Have you ever found yourself reading along in a novel, and realize you don’t know who’s telling this part of the story?
Wait a minute, you think. I thought Randy was narrating this chapter. When did I get into Nancy’s head? Whose viewpoint are we in now?
As a book editor, I see this in manuscripts all the time. We’re going along through a scene, one character beginning the narration, and then we jump into somebody else’s head.
Sometimes, we hop into the heads of everyone who’s in the scene.
More often than you’d think, I see stories where we go into another’s viewpoint when in someone else’s flashback. Now, that takes the collective unconscious to a whole different level!
When writing a story, it’s easy to do this. And, it can seem expedient as well. That way, you can convey what everybody in the scene thinks and feels, how each one reacts, and presto—all the characters are accounted for.
So what’s the problem?
The rule of course is, one scene/one character viewpoint.
No shifting viewpoints within the scene.
Then once you establish that v.p. character, you can only show that which he knows, sees, experiences, etc. You evoke his emotions, show what he sees, create what he hears, smells, etc.
If your viewpoint character doesn’t know or experience something with his senses, then the reader can’t either.
Sounds quite limiting, doesn’t it. Wouldn’t it just be easier to tell what everyone’s thinking?
Yes. That’s much easier.
But easy isn’t what we’re looking for here. We want our scenes to be powerful. We want to create something that the reader experiences too, which is what makes a great novel, and one that remains memorable long after the final page is turned.
So why does shifting within scenes not work?
֎ First off, shifting viewpoints within a scene is confusing to your reader. Not only does she have to go back to remember who’s telling what, but also the focus becomes quite broad. Diffuse, even.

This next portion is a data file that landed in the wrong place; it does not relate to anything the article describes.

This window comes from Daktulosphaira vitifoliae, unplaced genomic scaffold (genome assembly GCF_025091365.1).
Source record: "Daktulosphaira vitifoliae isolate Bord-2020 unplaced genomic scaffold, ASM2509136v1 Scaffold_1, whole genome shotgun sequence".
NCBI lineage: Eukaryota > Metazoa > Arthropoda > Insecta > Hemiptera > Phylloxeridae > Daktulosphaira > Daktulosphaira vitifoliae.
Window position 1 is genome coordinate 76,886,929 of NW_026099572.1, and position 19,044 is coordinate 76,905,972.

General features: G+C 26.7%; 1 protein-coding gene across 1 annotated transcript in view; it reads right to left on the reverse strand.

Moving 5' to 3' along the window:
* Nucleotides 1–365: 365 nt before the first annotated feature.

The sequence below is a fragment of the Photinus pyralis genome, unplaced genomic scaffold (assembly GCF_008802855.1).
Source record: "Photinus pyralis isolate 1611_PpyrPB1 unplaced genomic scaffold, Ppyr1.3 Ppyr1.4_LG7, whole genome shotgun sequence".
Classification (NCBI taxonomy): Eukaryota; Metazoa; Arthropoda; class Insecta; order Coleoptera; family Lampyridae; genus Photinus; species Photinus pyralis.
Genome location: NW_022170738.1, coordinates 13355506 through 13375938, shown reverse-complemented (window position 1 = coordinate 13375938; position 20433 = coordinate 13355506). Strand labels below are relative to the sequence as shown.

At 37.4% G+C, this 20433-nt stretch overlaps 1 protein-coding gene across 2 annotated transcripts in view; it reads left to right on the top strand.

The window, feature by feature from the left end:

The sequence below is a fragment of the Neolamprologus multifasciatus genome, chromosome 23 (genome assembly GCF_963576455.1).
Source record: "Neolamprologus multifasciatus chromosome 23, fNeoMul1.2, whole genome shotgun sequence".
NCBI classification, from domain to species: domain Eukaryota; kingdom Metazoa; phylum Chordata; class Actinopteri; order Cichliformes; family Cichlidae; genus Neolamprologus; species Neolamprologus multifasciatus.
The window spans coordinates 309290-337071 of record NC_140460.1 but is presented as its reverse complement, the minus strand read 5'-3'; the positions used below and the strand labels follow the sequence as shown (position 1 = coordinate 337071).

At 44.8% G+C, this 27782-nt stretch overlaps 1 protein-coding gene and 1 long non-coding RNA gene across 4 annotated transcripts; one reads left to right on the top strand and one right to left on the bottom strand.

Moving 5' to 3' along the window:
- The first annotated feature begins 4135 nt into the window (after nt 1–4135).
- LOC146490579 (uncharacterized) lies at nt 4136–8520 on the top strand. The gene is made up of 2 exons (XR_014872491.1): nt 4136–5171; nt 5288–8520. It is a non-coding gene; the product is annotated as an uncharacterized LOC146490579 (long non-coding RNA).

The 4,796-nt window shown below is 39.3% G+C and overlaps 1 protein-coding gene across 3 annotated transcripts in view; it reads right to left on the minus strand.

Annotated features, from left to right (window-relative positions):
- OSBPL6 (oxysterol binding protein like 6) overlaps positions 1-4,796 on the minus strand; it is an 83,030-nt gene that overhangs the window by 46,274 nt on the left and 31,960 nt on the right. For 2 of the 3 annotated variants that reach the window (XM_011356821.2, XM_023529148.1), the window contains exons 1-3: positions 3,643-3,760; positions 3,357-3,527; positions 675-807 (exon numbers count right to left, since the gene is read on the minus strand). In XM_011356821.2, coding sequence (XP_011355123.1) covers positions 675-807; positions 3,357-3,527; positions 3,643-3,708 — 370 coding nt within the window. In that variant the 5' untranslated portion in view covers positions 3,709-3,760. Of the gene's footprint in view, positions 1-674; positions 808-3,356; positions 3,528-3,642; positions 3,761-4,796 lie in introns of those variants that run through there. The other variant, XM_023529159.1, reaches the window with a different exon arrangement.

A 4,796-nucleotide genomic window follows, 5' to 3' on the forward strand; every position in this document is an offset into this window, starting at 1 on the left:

Remember, this is a book, not a film. We don’t want a bird’s-eye view, but rather, the sharp gaze of one character, with whom we’re experiencing the events.
֎ Second, any time you shift within a scene, you risk confusing the reader about the goal of the scene. Because each scene has a goal, no? You’re moving the storyline and the character along, through the events that happen, to the person.
When shifting, you chance putting the reader’s identification in the wrong place. And said reader might just miss the entire point of what you, as the writer, were trying to accomplish with the passage.
֎ Third, the more you do this, the more watered down the story becomes. This holds true for too many viewpoints in general as well. The more heads you jump into, the more telling you’re doing of thoughts, emotions, etc., rather than creating the story and people and events.
And yes, this too goes back to showing vs. telling. If you can’t just jump in and tell what others are thinking, then you have to show their reactions and create them on the page.
֎ Fourth, every time you change viewpoints, the voice must change as well, in order to portray how that person perceives her world. Each voice must be age and gender and socio-economic and well, all points about being a unique individual, appropriate.
Tough to do unless you’re a very experienced author. Especially within scenes.
Viewpoint remains a very confusing topic for most writers. Studying it helps, but you learn oh-so-much more when the issues are pointed out in your own manuscript. Work with your book editor about this, to make sure you understand the ins and outs.
Mastering viewpoint will revolutionize your writing. It truly is the wheel around which the rest of the spokes revolve.
Focus on that one scene/one viewpoint rule. Once you do, it’ll make everything so much clearer.
Because when the scene is clear for you, as the writer, then it will be for your reader as well.
And isn’t that the point of writing a great novel?